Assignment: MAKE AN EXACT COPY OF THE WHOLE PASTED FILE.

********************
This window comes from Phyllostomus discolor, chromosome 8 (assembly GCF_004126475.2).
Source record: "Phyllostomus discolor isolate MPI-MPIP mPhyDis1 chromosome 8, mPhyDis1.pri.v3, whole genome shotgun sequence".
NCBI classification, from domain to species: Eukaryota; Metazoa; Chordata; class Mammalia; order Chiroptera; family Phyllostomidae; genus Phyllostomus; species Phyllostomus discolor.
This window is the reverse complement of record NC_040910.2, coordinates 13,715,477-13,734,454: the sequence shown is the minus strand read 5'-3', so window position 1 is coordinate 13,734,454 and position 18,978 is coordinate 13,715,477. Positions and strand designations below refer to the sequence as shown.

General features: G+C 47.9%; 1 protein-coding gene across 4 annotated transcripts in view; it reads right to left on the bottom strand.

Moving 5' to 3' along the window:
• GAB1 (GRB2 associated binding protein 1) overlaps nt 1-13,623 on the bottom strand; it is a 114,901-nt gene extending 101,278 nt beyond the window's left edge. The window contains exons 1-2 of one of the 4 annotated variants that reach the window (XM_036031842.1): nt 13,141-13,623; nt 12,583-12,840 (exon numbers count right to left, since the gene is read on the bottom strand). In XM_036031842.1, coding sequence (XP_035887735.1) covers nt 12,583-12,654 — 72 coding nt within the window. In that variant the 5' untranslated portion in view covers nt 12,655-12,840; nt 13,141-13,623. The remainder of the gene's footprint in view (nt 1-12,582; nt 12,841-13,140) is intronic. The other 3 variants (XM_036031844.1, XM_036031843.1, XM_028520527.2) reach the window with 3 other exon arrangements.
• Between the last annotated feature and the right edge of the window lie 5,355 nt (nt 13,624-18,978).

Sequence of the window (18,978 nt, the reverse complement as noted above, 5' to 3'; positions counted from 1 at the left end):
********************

This window comes from Phyllostomus discolor, chromosome 8 (assembly GCF_004126475.2).
Source record: "Phyllostomus discolor isolate MPI-MPIP mPhyDis1 chromosome 8, mPhyDis1.pri.v3, whole genome shotgun sequence".
NCBI classification, from domain to species: Eukaryota; Metazoa; Chordata; class Mammalia; order Chiroptera; family Phyllostomidae; genus Phyllostomus; species Phyllostomus discolor.
This window is the reverse complement of record NC_040910.2, coordinates 13,715,477-13,734,454: the sequence shown is the minus strand read 5'-3', so window position 1 is coordinate 13,734,454 and position 18,978 is coordinate 13,715,477. Positions and strand designations below refer to the sequence as shown.

General features: G+C 47.9%; 1 protein-coding gene across 4 annotated transcripts in view; it reads right to left on the bottom strand.

Moving 5' to 3' along the window:
• GAB1 (GRB2 associated binding protein 1) overlaps nt 1-13,623 on the bottom strand; it is a 114,901-nt gene extending 101,278 nt beyond the window's left edge. The window contains exons 1-2 of one of the 4 annotated variants that reach the window (XM_036031842.1): nt 13,141-13,623; nt 12,583-12,840 (exon numbers count right to left, since the gene is read on the bottom strand). In XM_036031842.1, coding sequence (XP_035887735.1) covers nt 12,583-12,654 — 72 coding nt within the window. In that variant the 5' untranslated portion in view covers nt 12,655-12,840; nt 13,141-13,623. The remainder of the gene's footprint in view (nt 1-12,582; nt 12,841-13,140) is intronic. The other 3 variants (XM_036031844.1, XM_036031843.1, XM_028520527.2) reach the window with 3 other exon arrangements.
• Between the last annotated feature and the right edge of the window lie 5,355 nt (nt 13,624-18,978).

Sequence of the window (18,978 nt, the reverse complement as noted above, 5' to 3'; positions counted from 1 at the left end):